About Developmental Services Resource Centre – Waterloo Region (DSRC)
What is DSRC?
DSRC is the single point of access for children and youth to developmental services in the Region of Waterloo. We offer information, intake, referral, support and services for children and youth up to age 18 who have a developmental disability and/or an Autism Spectrum Disorder.
Where are your offices located?
Click here to go to our Contact page for locations, hours of operation and contact numbers.
What is DSRC's relationship to Sunbeam Centre?
DSRC is a division of Sunbeam Centre in Kitchener, Ontario. Sunbeam Centre provides the governance structure and central administration supports of DSRC. For more information on Sunbeam Centre, refer to their website at sunbeamcentre.com.
About Programs and Services
What Programs and Services does DSRC offer directly?
DSRC offers clinical services and support services. Most DSRC services are available to both children and adults with developmental disabilities; although adults wishing to access developmental services and supports must first go through Developmental Services Ontario Central West Region (DSO). DSO provides intake and access to developmental services for adults (age 18 and older).
Do your Clinical Consultants provide advice to schools?
The primary focus of DSRC Clinical consultants is with clients in their home. Clinical reports are provided to guardians, who may, if they wish, share reports with school or other service providers. Some suggestions/recommendations made by clinicians may be appropriate for home, community and school environments.
About Other Support Services
What is Special Services At Home (SSAH) and how can I apply?
SSAH is a program for children and adults with a developmental disability and children with a physical disability who are residents of Ontario. SSAH for children is accessed through Extend a Family Waterloo , while SSAH for Adults has now merged with the PASSPORT Program and is accessed through Developmental Services Ontario Central West Region (DSO).
What is Assistance for Children with Severe Disabilities (ACSD) and how do I apply?
ACSD is a financial support program for low and modest income families who have children with special needs who live at home. The program helps parents with the costs that apply to their child’s disability, e.g., travel to doctors or hospitals, special shoes/braces, parental relief, wheelchair repairs. For more information and applications, go to Ministry of Children & Youth Services .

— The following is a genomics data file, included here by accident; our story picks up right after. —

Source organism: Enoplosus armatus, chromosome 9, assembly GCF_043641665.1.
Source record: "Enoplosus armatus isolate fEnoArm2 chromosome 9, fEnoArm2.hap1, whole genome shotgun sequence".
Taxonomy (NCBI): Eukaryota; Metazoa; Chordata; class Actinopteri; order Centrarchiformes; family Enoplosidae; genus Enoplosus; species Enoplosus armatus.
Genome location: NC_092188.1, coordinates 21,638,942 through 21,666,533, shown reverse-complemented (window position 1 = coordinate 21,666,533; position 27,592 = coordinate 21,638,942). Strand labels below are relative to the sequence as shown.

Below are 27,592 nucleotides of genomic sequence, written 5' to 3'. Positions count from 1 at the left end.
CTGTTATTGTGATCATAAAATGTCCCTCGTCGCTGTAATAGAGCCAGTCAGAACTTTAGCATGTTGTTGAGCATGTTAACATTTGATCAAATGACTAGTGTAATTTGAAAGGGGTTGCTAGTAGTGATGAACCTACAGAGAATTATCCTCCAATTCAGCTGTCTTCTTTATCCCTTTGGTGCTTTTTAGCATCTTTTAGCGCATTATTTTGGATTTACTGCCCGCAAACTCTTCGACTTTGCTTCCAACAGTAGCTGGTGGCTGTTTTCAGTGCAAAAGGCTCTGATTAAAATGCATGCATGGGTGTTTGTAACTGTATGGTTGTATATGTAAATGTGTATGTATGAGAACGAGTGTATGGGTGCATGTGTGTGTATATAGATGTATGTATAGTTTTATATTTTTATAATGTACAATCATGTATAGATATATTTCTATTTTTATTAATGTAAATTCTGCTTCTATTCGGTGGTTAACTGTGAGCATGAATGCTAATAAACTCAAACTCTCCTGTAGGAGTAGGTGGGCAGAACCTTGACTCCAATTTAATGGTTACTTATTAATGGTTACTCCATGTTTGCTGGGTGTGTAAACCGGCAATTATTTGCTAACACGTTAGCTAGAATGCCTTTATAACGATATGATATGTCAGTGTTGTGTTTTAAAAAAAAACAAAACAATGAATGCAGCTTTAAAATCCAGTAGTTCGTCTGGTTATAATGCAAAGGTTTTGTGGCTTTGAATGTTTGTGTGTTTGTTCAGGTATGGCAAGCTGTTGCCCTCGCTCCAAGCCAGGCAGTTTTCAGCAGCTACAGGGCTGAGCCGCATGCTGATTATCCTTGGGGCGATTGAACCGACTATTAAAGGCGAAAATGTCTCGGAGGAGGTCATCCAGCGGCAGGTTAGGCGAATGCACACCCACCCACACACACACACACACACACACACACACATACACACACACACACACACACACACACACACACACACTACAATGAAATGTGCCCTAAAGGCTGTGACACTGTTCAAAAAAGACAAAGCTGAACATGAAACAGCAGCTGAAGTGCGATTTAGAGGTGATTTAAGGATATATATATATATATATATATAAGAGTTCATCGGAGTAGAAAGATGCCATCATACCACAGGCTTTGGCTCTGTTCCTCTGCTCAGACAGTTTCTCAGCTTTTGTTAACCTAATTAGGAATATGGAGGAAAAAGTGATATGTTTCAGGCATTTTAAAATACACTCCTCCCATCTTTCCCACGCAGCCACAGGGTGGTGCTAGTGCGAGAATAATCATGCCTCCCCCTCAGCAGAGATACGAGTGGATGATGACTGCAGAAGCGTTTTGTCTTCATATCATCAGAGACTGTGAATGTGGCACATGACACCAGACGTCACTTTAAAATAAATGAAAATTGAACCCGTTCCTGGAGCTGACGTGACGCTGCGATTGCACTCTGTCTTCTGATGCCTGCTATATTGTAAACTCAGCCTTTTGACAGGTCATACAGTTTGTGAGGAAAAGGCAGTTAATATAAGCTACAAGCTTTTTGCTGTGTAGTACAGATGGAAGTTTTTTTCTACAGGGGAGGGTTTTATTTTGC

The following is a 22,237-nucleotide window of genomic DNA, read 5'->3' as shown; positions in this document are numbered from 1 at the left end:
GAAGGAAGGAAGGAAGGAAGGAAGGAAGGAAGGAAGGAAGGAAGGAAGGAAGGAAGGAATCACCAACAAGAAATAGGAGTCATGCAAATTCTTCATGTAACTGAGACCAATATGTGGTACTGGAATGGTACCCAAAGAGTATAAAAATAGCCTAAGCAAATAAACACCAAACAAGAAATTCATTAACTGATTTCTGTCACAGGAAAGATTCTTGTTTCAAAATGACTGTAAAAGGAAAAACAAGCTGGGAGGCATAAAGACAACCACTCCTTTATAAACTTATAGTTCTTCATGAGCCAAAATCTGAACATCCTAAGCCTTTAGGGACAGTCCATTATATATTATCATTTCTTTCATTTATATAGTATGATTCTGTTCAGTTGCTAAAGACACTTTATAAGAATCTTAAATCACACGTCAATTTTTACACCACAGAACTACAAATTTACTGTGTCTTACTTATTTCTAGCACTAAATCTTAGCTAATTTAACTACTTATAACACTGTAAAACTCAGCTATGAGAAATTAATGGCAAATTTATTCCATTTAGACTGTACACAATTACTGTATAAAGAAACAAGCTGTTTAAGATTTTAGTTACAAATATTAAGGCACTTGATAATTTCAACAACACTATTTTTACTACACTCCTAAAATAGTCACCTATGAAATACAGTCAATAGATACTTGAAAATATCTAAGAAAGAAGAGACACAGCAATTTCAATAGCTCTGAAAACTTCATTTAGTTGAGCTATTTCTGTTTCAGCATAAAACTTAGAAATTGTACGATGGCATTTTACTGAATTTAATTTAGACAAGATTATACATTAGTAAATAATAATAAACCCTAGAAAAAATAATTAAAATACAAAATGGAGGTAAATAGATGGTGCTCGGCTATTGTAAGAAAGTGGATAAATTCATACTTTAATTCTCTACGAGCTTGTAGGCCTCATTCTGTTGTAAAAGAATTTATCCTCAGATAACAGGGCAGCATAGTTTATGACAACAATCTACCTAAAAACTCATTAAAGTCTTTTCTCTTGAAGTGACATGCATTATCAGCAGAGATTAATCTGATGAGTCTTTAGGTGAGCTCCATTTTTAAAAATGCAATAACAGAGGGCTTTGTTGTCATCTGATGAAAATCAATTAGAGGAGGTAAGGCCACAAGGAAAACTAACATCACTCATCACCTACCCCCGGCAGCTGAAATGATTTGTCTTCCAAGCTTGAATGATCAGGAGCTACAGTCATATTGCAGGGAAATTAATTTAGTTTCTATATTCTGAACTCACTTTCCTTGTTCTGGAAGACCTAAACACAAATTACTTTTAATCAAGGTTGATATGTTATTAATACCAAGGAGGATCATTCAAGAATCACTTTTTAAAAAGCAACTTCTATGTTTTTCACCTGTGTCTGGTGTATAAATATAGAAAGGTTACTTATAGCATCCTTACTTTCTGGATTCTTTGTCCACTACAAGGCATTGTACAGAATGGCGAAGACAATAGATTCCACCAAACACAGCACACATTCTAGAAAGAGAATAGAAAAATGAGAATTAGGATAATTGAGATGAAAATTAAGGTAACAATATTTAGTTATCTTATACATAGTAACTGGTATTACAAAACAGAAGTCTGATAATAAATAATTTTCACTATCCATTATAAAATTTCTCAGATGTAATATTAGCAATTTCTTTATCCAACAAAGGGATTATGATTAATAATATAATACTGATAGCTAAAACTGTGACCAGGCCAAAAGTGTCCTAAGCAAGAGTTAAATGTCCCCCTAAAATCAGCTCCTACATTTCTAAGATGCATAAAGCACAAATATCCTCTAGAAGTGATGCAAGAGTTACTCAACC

What is the Ontario Disabilities Support Program (ODSP) and how do I apply?
ODSP is an income support plan for adults (over 18 years of age) with disabilities. It pays for certain costs, e.g., medications and dental work; and also offers employment supports and payments. For more information and applications, go to the Ministry of Community & Social Services website.
What is the Disability Tax Credit?
The Disability Tax Credit is a non-refundable income tax credit that reduces the amount of income tax that an eligible individual has to pay. If you have a child with a diagnosed disability, you may be eligible for this credit. Revenue Canada (RCA) Form T-2201 needs to be obtained from your local RCA office and completed by a qualified professional. For more information go to www.cra-arc.gc.ca.
What is the Child Disability Benefit?
The Child Disability Benefit is a nontaxable supplement to the Canada Child Tax Benefit (CCBT). It provides financial assistance to families of low and modest income to help with the costs of raising a child (under 18 years of age) who have a severe and prolonged mental or physical impairment. For more information go to www.cra-arc.gc.ca.
About Access and Eligibility
What is DSRC's catchment area?
DSRC serves individuals who live within the geographical boundary of the Region of Waterloo. For certain services; i.e., Transitional Age Youth, clients may also come from Wellington, Dufferin, Halton and Peel Counties.
For children with developmental disabilities, who live outside our catchment area, you may contact the local office of the Ministry of Children & Youth Services .